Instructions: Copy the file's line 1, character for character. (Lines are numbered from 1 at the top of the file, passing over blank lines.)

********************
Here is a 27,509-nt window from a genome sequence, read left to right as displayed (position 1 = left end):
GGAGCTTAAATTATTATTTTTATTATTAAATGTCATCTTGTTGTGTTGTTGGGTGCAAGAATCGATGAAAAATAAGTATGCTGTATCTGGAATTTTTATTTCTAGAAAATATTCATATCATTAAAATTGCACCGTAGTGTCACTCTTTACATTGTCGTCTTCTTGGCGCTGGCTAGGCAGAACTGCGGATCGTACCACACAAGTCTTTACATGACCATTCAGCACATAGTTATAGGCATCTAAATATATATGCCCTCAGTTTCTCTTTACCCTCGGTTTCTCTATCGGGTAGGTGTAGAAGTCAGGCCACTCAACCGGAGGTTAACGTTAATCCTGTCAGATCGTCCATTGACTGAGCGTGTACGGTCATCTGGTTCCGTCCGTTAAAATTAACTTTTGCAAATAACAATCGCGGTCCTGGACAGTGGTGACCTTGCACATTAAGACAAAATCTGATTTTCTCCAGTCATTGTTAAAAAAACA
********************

Here is a 27,509-nt window from a genome sequence, read left to right as displayed (position 1 = left end):